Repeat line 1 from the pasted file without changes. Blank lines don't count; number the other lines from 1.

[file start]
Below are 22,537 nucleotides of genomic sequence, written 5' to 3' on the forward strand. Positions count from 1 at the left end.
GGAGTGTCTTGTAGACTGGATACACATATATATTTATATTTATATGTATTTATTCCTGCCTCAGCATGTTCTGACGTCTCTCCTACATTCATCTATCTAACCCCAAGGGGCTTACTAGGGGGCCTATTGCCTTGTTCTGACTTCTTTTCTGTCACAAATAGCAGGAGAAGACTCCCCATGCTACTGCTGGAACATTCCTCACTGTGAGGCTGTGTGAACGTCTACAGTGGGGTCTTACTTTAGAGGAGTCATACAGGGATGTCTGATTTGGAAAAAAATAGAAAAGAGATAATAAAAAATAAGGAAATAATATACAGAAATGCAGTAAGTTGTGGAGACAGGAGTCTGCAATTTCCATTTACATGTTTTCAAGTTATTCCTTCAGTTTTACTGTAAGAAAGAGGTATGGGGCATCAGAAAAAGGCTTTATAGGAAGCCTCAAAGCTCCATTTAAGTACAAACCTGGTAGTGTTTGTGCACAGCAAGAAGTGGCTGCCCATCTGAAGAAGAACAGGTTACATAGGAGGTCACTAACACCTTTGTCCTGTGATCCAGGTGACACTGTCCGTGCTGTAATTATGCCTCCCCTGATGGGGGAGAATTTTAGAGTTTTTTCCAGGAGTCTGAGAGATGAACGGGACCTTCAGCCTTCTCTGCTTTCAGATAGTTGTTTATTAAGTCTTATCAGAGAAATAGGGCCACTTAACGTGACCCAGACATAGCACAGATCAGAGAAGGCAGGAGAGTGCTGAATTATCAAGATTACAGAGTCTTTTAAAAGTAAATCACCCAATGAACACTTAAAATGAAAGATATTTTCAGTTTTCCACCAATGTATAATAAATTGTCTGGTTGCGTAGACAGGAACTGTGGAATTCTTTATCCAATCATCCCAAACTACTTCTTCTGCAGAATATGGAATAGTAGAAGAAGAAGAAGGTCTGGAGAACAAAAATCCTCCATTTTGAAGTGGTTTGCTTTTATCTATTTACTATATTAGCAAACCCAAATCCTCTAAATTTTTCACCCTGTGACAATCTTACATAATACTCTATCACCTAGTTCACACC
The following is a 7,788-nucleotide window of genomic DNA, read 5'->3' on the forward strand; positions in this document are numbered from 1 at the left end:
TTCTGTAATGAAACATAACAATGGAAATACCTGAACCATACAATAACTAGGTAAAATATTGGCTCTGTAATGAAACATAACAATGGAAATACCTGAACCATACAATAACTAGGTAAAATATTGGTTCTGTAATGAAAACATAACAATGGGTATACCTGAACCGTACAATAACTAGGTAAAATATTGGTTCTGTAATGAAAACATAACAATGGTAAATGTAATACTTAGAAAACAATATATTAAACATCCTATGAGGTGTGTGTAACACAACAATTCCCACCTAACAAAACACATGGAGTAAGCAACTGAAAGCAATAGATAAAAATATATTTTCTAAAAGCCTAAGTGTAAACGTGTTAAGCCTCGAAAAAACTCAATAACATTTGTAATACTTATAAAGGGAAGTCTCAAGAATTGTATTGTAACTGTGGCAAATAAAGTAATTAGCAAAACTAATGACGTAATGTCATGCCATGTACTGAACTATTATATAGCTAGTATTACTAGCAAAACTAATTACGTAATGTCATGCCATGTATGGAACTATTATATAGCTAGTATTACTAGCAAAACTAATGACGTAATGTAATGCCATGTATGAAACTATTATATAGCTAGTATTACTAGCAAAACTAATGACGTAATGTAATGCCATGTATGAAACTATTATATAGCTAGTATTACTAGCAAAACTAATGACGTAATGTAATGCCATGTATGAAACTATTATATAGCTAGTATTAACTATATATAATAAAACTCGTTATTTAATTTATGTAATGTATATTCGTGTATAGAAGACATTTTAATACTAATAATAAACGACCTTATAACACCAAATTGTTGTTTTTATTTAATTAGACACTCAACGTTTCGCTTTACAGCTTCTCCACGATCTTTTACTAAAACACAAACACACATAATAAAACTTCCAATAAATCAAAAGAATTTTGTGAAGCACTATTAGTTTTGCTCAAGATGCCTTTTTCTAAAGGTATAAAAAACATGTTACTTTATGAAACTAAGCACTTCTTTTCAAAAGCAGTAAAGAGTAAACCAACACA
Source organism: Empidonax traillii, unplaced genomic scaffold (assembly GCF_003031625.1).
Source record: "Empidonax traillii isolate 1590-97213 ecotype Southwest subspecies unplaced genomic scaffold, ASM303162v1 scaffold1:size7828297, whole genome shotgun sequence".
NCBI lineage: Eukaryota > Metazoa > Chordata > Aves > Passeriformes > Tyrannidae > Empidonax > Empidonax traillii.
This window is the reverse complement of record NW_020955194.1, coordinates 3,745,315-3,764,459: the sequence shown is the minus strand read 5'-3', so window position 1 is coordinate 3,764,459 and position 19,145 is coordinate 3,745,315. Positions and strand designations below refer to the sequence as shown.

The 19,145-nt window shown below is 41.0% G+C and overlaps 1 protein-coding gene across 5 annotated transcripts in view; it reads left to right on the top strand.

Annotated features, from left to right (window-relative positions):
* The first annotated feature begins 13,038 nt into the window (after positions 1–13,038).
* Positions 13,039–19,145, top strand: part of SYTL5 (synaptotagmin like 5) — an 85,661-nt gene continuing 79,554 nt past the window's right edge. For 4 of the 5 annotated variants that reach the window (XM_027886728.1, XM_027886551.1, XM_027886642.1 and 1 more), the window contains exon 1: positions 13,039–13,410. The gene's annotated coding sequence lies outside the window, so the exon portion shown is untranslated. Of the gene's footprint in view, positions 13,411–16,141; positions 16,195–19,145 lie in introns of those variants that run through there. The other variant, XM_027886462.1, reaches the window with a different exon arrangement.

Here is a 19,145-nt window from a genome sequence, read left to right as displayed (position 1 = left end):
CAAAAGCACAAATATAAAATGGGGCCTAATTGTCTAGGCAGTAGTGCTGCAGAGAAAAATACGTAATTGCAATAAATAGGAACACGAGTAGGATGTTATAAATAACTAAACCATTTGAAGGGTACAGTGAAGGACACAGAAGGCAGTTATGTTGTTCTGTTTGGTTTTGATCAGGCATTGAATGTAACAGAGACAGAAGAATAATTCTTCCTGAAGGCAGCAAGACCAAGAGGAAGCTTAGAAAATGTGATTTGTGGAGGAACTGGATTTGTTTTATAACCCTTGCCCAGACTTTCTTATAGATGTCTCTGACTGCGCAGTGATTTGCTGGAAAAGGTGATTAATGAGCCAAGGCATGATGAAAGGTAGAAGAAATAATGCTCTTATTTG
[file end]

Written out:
Below are 22,537 nucleotides of genomic sequence, written 5' to 3' on the forward strand. Positions count from 1 at the left end.